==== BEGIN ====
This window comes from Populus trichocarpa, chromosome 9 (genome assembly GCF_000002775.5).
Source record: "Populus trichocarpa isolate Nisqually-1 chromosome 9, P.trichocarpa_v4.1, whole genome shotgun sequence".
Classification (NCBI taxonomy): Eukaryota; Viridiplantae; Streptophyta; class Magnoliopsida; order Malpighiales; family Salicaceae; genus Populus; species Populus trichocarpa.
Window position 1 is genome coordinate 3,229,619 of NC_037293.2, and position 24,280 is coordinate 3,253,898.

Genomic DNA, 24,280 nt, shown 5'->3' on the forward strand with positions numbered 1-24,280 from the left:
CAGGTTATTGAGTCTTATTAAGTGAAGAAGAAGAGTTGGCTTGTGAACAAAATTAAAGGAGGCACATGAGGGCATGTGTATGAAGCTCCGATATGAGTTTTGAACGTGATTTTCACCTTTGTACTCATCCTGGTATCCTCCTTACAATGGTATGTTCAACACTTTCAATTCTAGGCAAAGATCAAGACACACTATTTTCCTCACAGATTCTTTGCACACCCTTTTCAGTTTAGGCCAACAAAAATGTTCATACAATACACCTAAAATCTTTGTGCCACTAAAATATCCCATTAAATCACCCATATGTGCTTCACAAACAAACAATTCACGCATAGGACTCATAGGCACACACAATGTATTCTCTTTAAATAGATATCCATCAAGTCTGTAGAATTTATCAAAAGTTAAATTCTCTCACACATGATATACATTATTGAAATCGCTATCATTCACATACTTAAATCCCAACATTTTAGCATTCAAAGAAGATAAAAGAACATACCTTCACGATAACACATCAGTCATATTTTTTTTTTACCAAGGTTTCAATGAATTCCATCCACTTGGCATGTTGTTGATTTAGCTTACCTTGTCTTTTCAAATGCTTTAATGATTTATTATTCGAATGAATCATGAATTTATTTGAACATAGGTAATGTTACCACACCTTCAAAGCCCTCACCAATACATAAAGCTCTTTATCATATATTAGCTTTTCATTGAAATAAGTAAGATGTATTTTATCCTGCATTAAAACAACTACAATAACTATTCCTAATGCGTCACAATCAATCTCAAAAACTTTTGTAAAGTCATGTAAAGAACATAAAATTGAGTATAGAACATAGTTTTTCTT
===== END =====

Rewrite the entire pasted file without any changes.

This window comes from Populus trichocarpa, chromosome 9 (genome assembly GCF_000002775.5).
Source record: "Populus trichocarpa isolate Nisqually-1 chromosome 9, P.trichocarpa_v4.1, whole genome shotgun sequence".
Classification (NCBI taxonomy): Eukaryota; Viridiplantae; Streptophyta; class Magnoliopsida; order Malpighiales; family Salicaceae; genus Populus; species Populus trichocarpa.
Window position 1 is genome coordinate 3,229,619 of NC_037293.2, and position 24,280 is coordinate 3,253,898.

Genomic DNA, 24,280 nt, shown 5'->3' on the forward strand with positions numbered 1-24,280 from the left:
CAGGTTATTGAGTCTTATTAAGTGAAGAAGAAGAGTTGGCTTGTGAACAAAATTAAAGGAGGCACATGAGGGCATGTGTATGAAGCTCCGATATGAGTTTTGAACGTGATTTTCACCTTTGTACTCATCCTGGTATCCTCCTTACAATGGTATGTTCAACACTTTCAATTCTAGGCAAAGATCAAGACACACTATTTTCCTCACAGATTCTTTGCACACCCTTTTCAGTTTAGGCCAACAAAAATGTTCATACAATACACCTAAAATCTTTGTGCCACTAAAATATCCCATTAAATCACCCATATGTGCTTCACAAACAAACAATTCACGCATAGGACTCATAGGCACACACAATGTATTCTCTTTAAATAGATATCCATCAAGTCTGTAGAATTTATCAAAAGTTAAATTCTCTCACACATGATATACATTATTGAAATCGCTATCATTCACATACTTAAATCCCAACATTTTAGCATTCAAAGAAGATAAAAGAACATACCTTCACGATAACACATCAGTCATATTTTTTTTTTACCAAGGTTTCAATGAATTCCATCCACTTGGCATGTTGTTGATTTAGCTTACCTTGTCTTTTCAAATGCTTTAATGATTTATTATTCGAATGAATCATGAATTTATTTGAACATAGGTAATGTTACCACACCTTCAAAGCCCTCACCAATACATAAAGCTCTTTATCATATATTAGCTTTTCATTGAAATAAGTAAGATGTATTTTATCCTGCATTAAAACAACTACAATAACTATTCCTAATGCGTCACAATCAATCTCAAAAACTTTTGTAAAGTCATGTAAAGAACATAAAATTGAGTATAGAACATAGTTTTTCTT